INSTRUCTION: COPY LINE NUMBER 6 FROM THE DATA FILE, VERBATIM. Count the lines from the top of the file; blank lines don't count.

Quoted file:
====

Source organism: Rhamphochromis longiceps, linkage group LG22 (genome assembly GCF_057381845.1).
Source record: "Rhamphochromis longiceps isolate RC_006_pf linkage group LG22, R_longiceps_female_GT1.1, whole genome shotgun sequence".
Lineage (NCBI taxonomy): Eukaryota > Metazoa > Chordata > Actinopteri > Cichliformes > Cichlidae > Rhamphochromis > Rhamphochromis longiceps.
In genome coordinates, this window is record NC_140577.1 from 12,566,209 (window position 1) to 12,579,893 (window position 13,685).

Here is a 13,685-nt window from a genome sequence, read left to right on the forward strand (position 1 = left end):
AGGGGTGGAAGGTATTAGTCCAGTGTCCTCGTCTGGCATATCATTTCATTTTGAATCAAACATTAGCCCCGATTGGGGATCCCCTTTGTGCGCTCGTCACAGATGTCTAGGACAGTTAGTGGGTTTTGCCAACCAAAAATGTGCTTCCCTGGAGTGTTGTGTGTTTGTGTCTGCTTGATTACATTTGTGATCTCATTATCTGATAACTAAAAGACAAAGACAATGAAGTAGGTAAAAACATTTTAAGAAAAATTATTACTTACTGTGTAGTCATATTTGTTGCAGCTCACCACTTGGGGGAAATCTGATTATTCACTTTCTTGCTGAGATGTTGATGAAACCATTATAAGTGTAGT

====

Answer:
AGGGGTGGAAGGTATTAGTCCAGTGTCCTCGTCTGGCATATCATTTCATTTTGAATCAAACATTAGCCCCGATTGGGGATCCCCTTTGTGCGCTCGTCACAGATGTCTAGGACAGTTAGTGGGTTTTGCCAACCAAAAATGTGCTTCCCTGGAGTGTTGTGTGTTTGTGTCTGCTTGATTACATTTGTGATCTCATTATCTGATAACTAAAAGACAAAGACAATGAAGTAGGTAAAAACATTTTAAGAAAAATTATTACTTACTGTGTAGTCATATTTGTTGCAGCTCACCACTTGGGGGAAATCTGATTATTCACTTTCTTGCTGAGATGTTGATGAAACCATTATAAGTGTAGT